Budokan is now well-known as famous concert hall, since the beatles firstly used Budokan as a music hall in 1966. But originally it is the holly place for Japanese martial arts(judo,kendo and karate etc,). Also Budokan is the special place for stones. Because stones were supposed to play in Budokan in 1973 winter tour. Though you might know, the tour in Japan was cancelled due to Mick's drug arrest in Britan (not keith. That is interesting.) The Asian coutries including Japan are generally very strict about drug problem.

In 1990 stones at last came to our country, but they never played in Budokan becuase of capacity matter. However, in 2003 the day came. Stones for the first time played in Budokan tonight 10.03.2003. Can you imagine our pleasure? We have been waiting for 30 years. I have never seen such a concert until now that audience got excited with BGM before play. Almost of the people were standing and enjoyed blues BGM ex. Mona. We were really excited before the opening. After stones started to play , I couldn't stop crying especially about you got me rocking. You really make grown men cry. Worried about you is very rare and suprising song for me. Mick's farset voice was great. Although tonight has no b-stage, it was definitely great show among more than 10 times in my life.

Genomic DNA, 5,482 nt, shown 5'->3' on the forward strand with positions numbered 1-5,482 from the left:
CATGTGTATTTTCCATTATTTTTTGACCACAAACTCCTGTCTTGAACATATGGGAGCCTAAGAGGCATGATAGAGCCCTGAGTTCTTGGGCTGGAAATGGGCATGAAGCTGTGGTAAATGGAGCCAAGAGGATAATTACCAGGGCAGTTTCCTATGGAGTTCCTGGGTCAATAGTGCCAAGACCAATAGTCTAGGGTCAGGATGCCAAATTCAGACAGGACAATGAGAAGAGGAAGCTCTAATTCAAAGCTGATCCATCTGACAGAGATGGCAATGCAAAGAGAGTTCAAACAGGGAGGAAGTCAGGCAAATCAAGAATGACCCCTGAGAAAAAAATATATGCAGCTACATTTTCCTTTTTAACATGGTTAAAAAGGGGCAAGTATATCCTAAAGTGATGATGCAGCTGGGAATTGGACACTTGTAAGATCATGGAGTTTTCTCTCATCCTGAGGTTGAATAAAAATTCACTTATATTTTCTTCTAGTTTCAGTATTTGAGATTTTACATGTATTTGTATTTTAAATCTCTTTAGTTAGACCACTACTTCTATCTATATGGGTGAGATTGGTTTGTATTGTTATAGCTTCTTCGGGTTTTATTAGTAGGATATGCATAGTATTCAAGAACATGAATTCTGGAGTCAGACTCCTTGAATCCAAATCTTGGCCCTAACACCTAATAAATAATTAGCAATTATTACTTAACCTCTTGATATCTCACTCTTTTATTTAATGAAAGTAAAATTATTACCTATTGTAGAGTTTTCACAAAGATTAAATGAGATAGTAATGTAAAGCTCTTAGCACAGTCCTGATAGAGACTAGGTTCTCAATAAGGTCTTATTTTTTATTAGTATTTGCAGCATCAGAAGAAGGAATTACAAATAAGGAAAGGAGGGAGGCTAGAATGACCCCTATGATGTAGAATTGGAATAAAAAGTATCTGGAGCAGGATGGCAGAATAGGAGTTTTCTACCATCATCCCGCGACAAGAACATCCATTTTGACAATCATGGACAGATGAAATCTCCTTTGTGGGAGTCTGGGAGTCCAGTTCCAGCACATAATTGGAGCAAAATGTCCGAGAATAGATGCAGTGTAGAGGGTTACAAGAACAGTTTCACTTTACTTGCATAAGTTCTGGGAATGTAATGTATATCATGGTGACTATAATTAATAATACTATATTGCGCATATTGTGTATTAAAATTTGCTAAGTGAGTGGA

Review by Ma Shihfang

Took some pictures around the venue, maybe you'll be interested: Budokan pictures.

It's my first Stones show, and my oh my, what a show it was!

My seat was graded "A", which was in the NE corner at the second floor, means I could only see from the far left side of the stage, only 3/4 of the stage was visible (so I didn't see Bobby Keys until he was dragged out to centerstage by Mick), and I couldn't see the big screen, either.

Didn't matter, I still enjoyed the whole experience very much. Among all the rock concerts I've been to in Japan, this was without doubt the craziest, hottest crowd I've ever seen. Everybody was standing even when the warm up music was still playing, the 10,000 audiences were clapping and cheering to the music of Slim Harpo and Muddy Waters. When the light was finally out at 19:40, fourty minutes after the expected show time, and the first chord of Jumpin' Jack Flash was struck by Keef, the Budokan hall just went exlploded, I've never seen anything like that in Japan!

My seat was up there and a bit back from the stage so I could see the small LCD monitor at the feet of Mick's mic stand, which was used to show the song list and highlighting the lyrics, which is very interesting to me. I don't know if anybody mentioned this before, Mick didn't need all the lyrics, just the keywords were shown. For instance, this is what I've read (from my binocular) for No Expectations: